GPN20:Build Anything with Warpforge -- Reproducibly, Decentralized, With Friends
Ein Vortrag von Eric Myhre auf der GPN20.
Warpforge's approach to becoming a powerful "Build Anything" tool is to orient itself around providing the user with "computation-addressable" systems -- meaning: the same idea as content-addressable systems, but now extended to also apply to data processing and software compilation. The use of cryptographic hashes to identify data has valuable properties for both security and for simplifying organization; in Warpforge, we apply that same idea to hashing the descriptions of environments and the computations we want to run within them, for similar victories in both security and simplification. What Git did for source code version control, Warpforge wants to do for build instructions and data processing: decentralized, snapshottable, portable, and utterly agnostic to whatever you put in it.
Warpforge is granular: although it uses containers for hermeticity, Warpforge lets you compose the filesystem from as many pieces as you want. Warpforge features a freeform filesystem assembly syntax, which lets you state any content you want shall appear at any path you want. This stands in stark contrast to most other container systems which limit you to monolithic "images" -- which invariably devolve into balls-of-mud, becoming difficult to maintain, difficult to introspect, and almost impossible to compose.
Warpforge is a hackable tool. Everything works via a JSON API. There are both "high" and "low" level variants of this API: the "high" level lets you describe pipelines of computations, wired together with human-readable names of your choosing; the "low" level API always uses only content-addressable hashes for all data input, and always hashes things immediate upon output. The interaction of these two APIs is the secret sauce: it makes a system that's both usable and also highly precise and highly auditable and reproducible.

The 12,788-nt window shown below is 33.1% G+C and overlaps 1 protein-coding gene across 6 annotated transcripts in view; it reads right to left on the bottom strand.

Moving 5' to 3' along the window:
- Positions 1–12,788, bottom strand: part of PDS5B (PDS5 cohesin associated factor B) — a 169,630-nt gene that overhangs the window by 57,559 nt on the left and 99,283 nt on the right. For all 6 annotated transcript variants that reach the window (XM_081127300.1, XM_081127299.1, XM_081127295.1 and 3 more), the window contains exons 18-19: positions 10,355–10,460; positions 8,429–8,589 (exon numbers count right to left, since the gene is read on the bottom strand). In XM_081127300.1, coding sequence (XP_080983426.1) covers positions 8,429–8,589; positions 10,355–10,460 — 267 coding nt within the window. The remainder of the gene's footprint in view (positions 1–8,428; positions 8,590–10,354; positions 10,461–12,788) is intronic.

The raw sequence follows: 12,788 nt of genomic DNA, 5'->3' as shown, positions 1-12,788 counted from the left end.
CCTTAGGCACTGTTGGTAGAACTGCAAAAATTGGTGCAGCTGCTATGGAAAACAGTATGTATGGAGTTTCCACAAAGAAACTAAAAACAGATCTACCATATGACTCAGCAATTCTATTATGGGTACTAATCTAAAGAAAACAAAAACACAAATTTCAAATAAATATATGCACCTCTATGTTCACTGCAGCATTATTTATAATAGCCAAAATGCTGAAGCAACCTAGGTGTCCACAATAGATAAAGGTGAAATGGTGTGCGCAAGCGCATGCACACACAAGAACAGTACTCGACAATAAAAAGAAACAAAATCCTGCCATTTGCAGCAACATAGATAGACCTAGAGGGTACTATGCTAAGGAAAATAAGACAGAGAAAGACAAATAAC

Warpforge aims to be a developer productivity tool, but at the same time, shift the culture: much like Git taught the world about hash trees, Warpforge wants to teach the world about reproducible builds. Because every output is hashed, computation that fails to reproduce the same output becomes noticed immediately.
Warpforge is a perfect tool for those interested in SBOMs (Software Bill Of Materials). Because Warpforge identifies all inputs explicitly, it can very naturally produce an SBOM. In fact, it does so in standard operation -- and unlike many other sytems, Warpforge doesn't just produce a descriptive, after-the-fact SBOM: Warpforge instructions are actually a load-bearing bill-of-materials by nature.
Warpforge stops slightly short of doing package management. However, Warpforge does offer some suggestions on ways to build package management systems... with more merkle trees, so that things remain reproducible, introspectable, and auditable even as they grow in systemic complexity. (That's enough spoilers; come the talk to see how!)